Home Laser Telecommunication LT-0200 Glass Fibre Optics


  • Fibre stripping
  • Fibre cleaving and cutting
  • Diode Laser Characterisation
  • Coupling Light to Fibre
  • Signal transfer
  • Numerical Aperture of Fibre
  • Cut off wavelength
  • Speed of Light

Basic experiment

Intended institutions and users:

Physics Laboratory

Engineering department

Electronic department

Biophotonics department

Physics education in Medicine



How it works ...


The basic idea to use guided light for data communication was published in 1939 by H. Buchholz in his paper „Die Quasioptik der Ultrakurzwellenleiter“ (The quasi optical behaviour of ultra short wave guides). However it took more than 20 years to develop first realistic technical solutions mainly encouraged by the first available diode lasers in 1962. These new light sources are ideally suited as transmitter because of their ability to be modulated and in addition, as we know today, they can be produced in large numbers at low prices. Nowadays the world wide communication is based on fibre optics combined with laser diodes and the development in this area belongs to the most exciting ones in this century. In 1977 based on the experience and results rapid investigation in other fields than communications were initiated, leading for example in the development of fibre gyros for navigation purposes of air planes. In principle this new technology do not require a new understanding of the physics because the related phenomena are well known and can be considered as a combination of classical optics and lasers. However for the realisation a lot of technical problems had to been solved. In the fibres mainly used in communication the light is guided within a „glass tunnel“ with a diameter of  9 µm only. The necessary mechanical components as well the production process of the fibres itself were subject of comprehensive developments. Considerable efforts today are undertaken to reduce fibre transmission losses by using so called active fibres and in the realisation of integrated optical devices for distributing and receiving signals. The field of fibre optics is still expanding and of high common interest. Therefore this experiment is considered as a introduction to this important technology.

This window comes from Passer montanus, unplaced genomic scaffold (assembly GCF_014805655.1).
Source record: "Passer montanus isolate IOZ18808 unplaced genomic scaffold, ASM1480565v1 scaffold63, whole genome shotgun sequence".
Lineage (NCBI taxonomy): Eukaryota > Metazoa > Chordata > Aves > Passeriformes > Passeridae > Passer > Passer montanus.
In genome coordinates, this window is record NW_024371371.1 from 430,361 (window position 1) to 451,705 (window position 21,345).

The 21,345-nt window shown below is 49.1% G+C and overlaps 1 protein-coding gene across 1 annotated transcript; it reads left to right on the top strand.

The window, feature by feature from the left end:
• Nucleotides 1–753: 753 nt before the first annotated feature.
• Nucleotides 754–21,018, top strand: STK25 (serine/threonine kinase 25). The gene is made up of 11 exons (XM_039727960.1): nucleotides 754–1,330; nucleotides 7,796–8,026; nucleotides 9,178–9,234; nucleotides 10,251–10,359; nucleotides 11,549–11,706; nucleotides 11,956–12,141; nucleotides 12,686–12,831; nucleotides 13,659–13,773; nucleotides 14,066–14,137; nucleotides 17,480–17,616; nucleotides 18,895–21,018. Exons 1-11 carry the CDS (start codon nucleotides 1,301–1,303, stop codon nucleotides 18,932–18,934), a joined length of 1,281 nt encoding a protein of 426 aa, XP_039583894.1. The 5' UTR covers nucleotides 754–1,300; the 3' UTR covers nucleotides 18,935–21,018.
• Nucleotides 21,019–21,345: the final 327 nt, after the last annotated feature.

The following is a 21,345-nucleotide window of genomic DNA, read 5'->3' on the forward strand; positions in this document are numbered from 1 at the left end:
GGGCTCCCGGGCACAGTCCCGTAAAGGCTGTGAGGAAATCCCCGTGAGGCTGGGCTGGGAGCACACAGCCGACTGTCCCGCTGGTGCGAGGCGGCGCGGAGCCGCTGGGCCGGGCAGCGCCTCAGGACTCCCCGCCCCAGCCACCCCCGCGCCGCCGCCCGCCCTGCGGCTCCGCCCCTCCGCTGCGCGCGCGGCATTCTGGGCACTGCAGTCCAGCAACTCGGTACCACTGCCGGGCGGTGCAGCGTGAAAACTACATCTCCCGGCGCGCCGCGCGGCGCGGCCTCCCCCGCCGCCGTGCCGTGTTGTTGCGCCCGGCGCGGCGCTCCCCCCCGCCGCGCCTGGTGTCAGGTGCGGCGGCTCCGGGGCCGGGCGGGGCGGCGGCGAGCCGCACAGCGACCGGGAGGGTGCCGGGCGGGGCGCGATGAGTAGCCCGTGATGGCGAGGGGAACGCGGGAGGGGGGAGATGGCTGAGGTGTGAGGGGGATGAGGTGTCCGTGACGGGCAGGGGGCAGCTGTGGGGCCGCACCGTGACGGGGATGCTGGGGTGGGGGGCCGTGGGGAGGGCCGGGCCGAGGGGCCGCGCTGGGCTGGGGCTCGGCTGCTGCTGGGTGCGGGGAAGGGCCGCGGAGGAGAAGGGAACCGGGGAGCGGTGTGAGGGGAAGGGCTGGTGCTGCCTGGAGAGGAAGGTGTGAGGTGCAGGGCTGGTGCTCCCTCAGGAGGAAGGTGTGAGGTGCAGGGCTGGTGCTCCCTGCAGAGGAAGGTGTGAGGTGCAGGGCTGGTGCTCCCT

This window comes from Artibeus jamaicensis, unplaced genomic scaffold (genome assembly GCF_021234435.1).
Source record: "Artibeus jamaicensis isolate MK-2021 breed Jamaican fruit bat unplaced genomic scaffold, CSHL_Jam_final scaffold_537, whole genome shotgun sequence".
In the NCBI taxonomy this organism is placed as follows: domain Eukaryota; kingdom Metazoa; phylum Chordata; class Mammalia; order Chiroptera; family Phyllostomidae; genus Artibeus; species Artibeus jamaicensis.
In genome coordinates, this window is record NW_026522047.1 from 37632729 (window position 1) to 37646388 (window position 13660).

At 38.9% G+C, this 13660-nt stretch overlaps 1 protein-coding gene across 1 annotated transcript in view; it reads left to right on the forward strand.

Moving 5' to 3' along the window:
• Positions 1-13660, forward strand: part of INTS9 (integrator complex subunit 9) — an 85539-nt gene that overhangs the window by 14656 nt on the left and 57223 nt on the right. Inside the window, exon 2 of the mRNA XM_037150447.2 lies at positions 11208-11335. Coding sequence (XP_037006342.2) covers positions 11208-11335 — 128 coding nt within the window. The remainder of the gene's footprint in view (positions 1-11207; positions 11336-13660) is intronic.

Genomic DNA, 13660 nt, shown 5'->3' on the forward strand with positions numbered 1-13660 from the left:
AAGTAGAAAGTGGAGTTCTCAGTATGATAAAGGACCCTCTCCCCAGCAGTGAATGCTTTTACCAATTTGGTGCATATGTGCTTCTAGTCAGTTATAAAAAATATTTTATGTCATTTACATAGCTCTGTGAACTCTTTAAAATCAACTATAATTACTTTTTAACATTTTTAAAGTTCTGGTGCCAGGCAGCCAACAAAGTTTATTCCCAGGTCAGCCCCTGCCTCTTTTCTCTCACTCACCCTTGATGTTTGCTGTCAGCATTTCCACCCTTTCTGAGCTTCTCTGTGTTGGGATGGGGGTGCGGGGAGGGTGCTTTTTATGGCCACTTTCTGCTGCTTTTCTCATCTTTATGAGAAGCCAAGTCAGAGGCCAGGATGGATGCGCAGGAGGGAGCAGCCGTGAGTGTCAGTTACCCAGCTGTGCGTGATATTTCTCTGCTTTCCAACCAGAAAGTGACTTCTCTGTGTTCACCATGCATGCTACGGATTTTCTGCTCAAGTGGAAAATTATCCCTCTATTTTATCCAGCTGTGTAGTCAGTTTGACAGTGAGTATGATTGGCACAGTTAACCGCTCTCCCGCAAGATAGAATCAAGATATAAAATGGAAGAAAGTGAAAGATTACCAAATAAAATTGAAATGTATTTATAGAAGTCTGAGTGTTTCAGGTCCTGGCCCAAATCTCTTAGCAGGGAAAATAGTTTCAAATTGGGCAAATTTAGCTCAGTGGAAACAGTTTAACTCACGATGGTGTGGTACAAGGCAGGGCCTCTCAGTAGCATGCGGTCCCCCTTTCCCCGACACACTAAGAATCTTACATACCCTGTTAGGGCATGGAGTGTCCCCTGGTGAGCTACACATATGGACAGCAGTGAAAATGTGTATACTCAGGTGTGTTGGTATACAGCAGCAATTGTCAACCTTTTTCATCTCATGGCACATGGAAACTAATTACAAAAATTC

The trainees are introduced firstly to prepare a bare optical fibre in such a way that suitable end faces are obtained. This process of fibre stripping and cleaving is a recurrent practice either in research labs or telecommunication. In a next step the light of a diode laser is characterised by measuring the output power versus the injection current and the spatial intensity distribution by using the provided photodetector which is mounted onto a pivot arm. By means of collimation optics the beam of the diode laser is made almost parallel before it enters the microscope objective which focuses the light into the multimode fibre. By observing the output at the exit of the fibre the coupling efficiency is optimized by adjusting the precise mounts. Once a strong signal has been obtained the numerical aperture of the fibre is measured by means of the photodetector mounted to the pivot arm. In a next step the photodetector is connected to an oscilloscope and the injection current of the diode laser is modulated. Both the diode laser signal and fibre output are displayed on the scope and the time of flight becomes apparent and can be measured. From this measurement either the speed of light or the length of the fibre is determined.




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LT-0200 Glass Fibre Optics

ALKAAD Photonics